A vaccine for Ebola now licensed to Merck & Co., Inc. (NYSE:MRK) is being hailed as a success after being shown to provide 100 percent protection against the lethal disease. The vaccine, known as rVSV-ZEBOV, provides a faster, more efficient way to kill off the virus before it can do substantial damage to the body. The development is a scientific triumph that will change the way the world fights the terrifying illness.

Ebola was discovered in the former Zaire in 1976. The grotesque nature of Ebola deaths has given the disease a frightening reputation. The infected suffer copious hemorrhaging from every orifice before succumbing to the disease. Before 2014, only about 1,600 people died of Ebola. The many small Ebola outbreaks that occurred in those years were stopped in remote villages by isolating the sick and providing care providers and burial workers with protective gear that prevented their infection.

Then, in 2014, an explosive outbreak of Ebola took 11,000 lives in Africa and quickly spread overseas. It is speculated that the outbreak probably began in a bat-filled tree in Guinea. When the virus reached crowded capital cities, it spread like wildfire and dead bodies piled up in the streets. A handful of people in Europe and the United States became infected during the outbreak and one died, sparking panic of a worldwide epidemic and increasing the urgency to make an effective vaccine.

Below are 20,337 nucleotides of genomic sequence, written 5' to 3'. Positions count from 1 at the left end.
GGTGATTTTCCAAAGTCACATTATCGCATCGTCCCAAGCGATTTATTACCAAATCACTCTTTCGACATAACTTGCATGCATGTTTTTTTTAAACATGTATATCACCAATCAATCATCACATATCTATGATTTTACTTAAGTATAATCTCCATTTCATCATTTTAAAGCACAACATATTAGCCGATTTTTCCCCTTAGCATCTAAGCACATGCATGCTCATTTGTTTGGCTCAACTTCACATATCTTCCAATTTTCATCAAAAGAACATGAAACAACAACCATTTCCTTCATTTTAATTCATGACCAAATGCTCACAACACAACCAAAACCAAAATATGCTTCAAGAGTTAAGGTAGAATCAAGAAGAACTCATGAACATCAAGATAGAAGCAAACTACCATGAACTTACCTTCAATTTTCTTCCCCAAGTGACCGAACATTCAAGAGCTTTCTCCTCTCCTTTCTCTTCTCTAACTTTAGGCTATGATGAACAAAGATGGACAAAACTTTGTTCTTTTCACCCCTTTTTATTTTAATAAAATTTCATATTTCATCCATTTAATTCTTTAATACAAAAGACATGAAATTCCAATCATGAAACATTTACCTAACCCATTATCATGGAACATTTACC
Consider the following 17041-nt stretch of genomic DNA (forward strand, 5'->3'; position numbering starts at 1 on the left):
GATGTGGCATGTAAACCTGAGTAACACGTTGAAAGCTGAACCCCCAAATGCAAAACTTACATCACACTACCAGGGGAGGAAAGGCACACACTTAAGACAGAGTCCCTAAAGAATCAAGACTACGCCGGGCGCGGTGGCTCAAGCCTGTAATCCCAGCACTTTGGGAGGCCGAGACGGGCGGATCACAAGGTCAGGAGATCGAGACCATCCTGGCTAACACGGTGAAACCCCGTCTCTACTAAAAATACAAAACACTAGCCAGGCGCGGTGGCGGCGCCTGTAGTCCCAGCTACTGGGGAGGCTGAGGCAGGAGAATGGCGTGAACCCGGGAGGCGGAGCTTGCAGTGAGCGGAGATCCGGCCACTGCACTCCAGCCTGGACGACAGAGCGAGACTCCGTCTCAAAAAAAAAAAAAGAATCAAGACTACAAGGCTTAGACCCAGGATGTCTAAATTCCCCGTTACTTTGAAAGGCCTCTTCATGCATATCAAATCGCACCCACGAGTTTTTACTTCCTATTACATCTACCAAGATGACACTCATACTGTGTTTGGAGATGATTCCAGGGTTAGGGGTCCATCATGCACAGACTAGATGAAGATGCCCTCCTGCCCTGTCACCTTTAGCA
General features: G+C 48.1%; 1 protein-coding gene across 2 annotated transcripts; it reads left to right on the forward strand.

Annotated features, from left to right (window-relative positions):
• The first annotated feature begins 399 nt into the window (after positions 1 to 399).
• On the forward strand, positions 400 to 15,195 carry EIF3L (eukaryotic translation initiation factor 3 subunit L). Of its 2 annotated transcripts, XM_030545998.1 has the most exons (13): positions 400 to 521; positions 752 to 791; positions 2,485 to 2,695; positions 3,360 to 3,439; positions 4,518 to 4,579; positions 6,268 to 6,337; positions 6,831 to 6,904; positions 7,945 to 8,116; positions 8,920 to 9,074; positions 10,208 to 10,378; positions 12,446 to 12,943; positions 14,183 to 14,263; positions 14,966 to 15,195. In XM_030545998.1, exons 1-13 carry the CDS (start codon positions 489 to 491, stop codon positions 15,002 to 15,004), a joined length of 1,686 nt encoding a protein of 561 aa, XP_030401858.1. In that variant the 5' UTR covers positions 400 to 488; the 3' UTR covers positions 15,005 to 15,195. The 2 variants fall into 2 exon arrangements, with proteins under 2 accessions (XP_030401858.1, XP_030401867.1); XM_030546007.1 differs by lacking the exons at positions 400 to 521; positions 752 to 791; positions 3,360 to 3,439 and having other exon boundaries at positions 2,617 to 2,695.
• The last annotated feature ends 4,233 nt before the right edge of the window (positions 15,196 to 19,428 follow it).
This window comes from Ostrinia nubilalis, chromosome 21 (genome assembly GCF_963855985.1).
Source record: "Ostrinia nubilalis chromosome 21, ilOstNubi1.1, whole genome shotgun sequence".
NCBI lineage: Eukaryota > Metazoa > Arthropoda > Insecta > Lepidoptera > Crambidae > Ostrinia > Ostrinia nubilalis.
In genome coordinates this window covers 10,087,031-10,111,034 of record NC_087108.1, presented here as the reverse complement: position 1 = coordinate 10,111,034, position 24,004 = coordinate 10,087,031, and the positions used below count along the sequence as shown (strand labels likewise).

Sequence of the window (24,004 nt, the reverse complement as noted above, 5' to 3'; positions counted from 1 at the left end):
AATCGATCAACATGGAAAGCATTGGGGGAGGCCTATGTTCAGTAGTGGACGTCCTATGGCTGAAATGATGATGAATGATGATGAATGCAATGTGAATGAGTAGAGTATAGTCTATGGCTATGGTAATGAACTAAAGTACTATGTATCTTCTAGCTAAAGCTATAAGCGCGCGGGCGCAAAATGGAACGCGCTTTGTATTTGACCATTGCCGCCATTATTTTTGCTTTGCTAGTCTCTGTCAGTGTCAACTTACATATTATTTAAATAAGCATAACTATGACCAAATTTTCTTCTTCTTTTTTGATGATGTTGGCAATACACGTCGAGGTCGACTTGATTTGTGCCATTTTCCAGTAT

The Ebola vaccine trial was led by the World Health Organization, the Guinean Health Ministry, Norway’s Institute of Public Health and other institutions. Tests in monkeys showed that one shot protected all of them when it was given at least a week before they were given a high dose of Ebola. The shot also protected several monkeys who received it a day after being infected with Ebola.

The experimental Ebola vaccine was tested on humans in the waning days of the recent West African epidemic. Among the 5,837 people who got the vaccine, none came down with Ebola 10 or more days later. There were 23 Ebola cases among the thousands of others not immediately vaccinated. No one who fell ill within the first nine days after vaccination was counted under the assumption that they had already been infected before vaccination.

The vaccine has not yet been approved by any regulatory authority. Merck must seek approval of its vaccine from the World Health Organization and licensing by a major regulatory agency like the United States Food and Drug Administration or the European Medicines Agency. Approval is expected to be granted sometime in 2018. However, an emergency stockpile of 300,000 doses has already been created for use in the event of another outbreak.

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